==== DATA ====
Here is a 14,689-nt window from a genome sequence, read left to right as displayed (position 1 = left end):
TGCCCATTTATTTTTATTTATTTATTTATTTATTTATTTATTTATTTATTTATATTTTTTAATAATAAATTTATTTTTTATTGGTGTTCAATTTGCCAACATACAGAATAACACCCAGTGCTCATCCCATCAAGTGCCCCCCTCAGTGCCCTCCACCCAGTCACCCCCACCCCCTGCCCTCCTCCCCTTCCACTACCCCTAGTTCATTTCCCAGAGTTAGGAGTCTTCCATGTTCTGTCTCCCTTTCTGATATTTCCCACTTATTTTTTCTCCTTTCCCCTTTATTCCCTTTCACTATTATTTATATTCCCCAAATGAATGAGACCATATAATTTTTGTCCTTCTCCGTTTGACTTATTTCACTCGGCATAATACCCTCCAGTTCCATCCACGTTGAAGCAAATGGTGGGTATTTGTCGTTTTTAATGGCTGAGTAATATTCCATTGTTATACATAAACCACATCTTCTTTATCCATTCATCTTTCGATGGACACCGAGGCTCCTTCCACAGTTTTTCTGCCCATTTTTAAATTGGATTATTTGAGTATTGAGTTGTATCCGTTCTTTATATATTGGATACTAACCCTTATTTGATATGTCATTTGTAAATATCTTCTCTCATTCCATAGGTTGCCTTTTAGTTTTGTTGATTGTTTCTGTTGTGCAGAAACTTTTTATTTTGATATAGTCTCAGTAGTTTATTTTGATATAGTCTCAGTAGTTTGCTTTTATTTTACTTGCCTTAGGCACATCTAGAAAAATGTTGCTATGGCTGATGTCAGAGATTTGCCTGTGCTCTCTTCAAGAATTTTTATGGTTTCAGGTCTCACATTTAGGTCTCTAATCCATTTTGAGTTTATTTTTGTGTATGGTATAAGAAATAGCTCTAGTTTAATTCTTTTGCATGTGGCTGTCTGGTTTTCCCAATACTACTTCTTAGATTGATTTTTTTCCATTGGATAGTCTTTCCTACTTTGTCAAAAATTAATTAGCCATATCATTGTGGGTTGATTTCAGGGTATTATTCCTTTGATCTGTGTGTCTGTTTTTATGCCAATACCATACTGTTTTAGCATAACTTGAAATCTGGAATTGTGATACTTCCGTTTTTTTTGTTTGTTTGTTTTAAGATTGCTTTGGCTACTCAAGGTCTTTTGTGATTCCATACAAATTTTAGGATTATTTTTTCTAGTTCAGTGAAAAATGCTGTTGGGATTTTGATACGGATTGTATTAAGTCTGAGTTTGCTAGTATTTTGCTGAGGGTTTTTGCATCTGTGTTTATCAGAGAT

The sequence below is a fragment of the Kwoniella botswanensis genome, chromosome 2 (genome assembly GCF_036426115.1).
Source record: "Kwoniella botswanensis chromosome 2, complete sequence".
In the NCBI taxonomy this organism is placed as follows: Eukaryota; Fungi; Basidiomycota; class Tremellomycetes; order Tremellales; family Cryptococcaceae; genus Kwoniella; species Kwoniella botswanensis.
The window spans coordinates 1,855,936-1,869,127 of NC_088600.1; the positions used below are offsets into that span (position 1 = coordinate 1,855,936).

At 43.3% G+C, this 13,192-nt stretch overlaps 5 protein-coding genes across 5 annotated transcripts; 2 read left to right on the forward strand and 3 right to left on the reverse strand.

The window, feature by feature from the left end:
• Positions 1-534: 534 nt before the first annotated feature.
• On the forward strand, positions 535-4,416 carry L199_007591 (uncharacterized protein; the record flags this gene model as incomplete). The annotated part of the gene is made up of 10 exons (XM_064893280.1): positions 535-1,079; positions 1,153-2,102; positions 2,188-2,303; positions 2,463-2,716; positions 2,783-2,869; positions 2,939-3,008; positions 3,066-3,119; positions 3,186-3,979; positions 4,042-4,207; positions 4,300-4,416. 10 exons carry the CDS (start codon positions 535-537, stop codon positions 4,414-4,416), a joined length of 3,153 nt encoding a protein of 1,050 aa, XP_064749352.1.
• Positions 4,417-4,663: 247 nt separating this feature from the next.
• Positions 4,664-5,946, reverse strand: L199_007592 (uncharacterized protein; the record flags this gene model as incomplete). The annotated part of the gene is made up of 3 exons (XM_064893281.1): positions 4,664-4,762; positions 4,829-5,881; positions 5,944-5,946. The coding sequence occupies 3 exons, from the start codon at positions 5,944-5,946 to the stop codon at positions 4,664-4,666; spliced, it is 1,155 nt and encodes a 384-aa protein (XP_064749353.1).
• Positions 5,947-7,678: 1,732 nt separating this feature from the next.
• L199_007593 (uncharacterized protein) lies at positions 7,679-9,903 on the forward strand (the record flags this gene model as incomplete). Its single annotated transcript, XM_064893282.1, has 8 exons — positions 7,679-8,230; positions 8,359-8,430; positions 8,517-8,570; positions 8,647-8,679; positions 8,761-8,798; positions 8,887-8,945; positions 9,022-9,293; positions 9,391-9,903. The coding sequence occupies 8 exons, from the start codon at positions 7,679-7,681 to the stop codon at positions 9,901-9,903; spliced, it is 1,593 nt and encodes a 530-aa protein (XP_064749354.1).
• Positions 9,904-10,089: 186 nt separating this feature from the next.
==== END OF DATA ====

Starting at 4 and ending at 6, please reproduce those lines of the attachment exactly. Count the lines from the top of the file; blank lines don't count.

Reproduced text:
Source record: "Kwoniella botswanensis chromosome 2, complete sequence".
In the NCBI taxonomy this organism is placed as follows: Eukaryota; Fungi; Basidiomycota; class Tremellomycetes; order Tremellales; family Cryptococcaceae; genus Kwoniella; species Kwoniella botswanensis.
The window spans coordinates 1,855,936-1,869,127 of NC_088600.1; the positions used below are offsets into that span (position 1 = coordinate 1,855,936).